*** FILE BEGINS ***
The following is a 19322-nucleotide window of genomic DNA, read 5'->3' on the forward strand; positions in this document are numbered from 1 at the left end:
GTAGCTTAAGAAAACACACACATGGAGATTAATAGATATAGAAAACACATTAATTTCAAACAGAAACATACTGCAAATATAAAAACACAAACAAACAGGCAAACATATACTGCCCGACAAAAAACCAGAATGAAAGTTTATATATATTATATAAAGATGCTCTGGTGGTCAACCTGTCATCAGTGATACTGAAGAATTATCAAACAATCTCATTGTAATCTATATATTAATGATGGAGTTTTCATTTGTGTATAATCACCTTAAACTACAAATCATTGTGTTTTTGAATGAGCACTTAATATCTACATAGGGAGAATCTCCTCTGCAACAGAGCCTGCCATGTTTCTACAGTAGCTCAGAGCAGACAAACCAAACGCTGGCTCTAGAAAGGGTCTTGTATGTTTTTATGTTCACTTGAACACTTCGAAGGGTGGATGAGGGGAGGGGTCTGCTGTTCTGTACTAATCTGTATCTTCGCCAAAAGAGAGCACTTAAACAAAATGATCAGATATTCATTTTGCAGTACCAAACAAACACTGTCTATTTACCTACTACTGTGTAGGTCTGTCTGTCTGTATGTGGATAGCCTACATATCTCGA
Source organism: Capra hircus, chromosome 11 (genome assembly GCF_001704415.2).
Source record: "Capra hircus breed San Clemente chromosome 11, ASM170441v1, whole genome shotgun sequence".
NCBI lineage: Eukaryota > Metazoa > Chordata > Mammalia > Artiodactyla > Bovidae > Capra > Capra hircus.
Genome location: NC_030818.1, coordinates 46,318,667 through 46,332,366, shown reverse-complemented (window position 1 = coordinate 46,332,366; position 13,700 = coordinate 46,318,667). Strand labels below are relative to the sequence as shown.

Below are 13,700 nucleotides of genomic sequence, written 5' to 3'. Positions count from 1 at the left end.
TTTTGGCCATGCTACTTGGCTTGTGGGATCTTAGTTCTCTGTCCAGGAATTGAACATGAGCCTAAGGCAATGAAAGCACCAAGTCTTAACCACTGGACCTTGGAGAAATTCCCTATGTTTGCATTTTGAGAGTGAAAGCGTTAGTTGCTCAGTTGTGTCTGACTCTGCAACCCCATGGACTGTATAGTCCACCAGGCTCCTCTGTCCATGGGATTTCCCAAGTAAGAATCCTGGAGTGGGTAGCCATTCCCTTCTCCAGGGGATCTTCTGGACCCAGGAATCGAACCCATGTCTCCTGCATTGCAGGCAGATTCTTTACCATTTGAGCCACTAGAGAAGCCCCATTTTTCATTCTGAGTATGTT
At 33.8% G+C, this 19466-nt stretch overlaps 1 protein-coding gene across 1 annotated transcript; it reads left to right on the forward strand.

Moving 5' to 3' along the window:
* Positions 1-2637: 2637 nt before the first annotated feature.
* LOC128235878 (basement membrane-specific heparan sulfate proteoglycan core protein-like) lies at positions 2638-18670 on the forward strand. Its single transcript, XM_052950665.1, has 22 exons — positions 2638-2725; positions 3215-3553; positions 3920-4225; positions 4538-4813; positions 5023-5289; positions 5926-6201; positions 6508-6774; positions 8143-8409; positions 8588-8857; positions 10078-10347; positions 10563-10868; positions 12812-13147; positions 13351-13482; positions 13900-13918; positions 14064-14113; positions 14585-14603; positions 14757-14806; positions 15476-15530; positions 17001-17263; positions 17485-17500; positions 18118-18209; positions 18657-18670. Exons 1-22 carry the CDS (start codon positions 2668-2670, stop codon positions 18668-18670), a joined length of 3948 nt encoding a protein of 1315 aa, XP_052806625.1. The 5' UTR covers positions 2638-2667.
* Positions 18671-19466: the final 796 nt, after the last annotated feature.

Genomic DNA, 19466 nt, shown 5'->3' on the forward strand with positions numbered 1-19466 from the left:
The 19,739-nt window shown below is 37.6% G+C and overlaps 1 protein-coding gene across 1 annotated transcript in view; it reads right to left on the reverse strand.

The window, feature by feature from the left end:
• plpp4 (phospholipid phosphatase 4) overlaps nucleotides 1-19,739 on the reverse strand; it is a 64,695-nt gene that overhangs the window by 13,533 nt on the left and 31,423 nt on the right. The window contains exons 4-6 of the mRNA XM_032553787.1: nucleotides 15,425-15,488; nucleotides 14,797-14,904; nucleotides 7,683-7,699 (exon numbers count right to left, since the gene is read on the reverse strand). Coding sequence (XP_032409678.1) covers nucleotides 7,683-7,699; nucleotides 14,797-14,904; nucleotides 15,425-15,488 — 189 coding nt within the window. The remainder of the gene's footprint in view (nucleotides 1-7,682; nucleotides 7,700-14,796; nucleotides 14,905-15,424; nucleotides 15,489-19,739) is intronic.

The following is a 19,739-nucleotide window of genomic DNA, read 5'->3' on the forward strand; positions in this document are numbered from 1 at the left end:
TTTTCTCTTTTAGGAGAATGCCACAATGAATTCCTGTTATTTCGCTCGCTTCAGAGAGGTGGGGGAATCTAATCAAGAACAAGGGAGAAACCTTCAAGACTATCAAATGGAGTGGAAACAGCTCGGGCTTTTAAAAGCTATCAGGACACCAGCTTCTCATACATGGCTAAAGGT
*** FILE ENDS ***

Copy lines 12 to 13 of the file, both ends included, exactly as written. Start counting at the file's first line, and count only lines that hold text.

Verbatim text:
* LOC128235878 (basement membrane-specific heparan sulfate proteoglycan core protein-like) lies at positions 2638-18670 on the forward strand. Its single transcript, XM_052950665.1, has 22 exons — positions 2638-2725; positions 3215-3553; positions 3920-4225; positions 4538-4813; positions 5023-5289; positions 5926-6201; positions 6508-6774; positions 8143-8409; positions 8588-8857; positions 10078-10347; positions 10563-10868; positions 12812-13147; positions 13351-13482; positions 13900-13918; positions 14064-14113; positions 14585-14603; positions 14757-14806; positions 15476-15530; positions 17001-17263; positions 17485-17500; positions 18118-18209; positions 18657-18670. Exons 1-22 carry the CDS (start codon positions 2668-2670, stop codon positions 18668-18670), a joined length of 3948 nt encoding a protein of 1315 aa, XP_052806625.1. The 5' UTR covers positions 2638-2667.
* Positions 18671-19466: the final 796 nt, after the last annotated feature.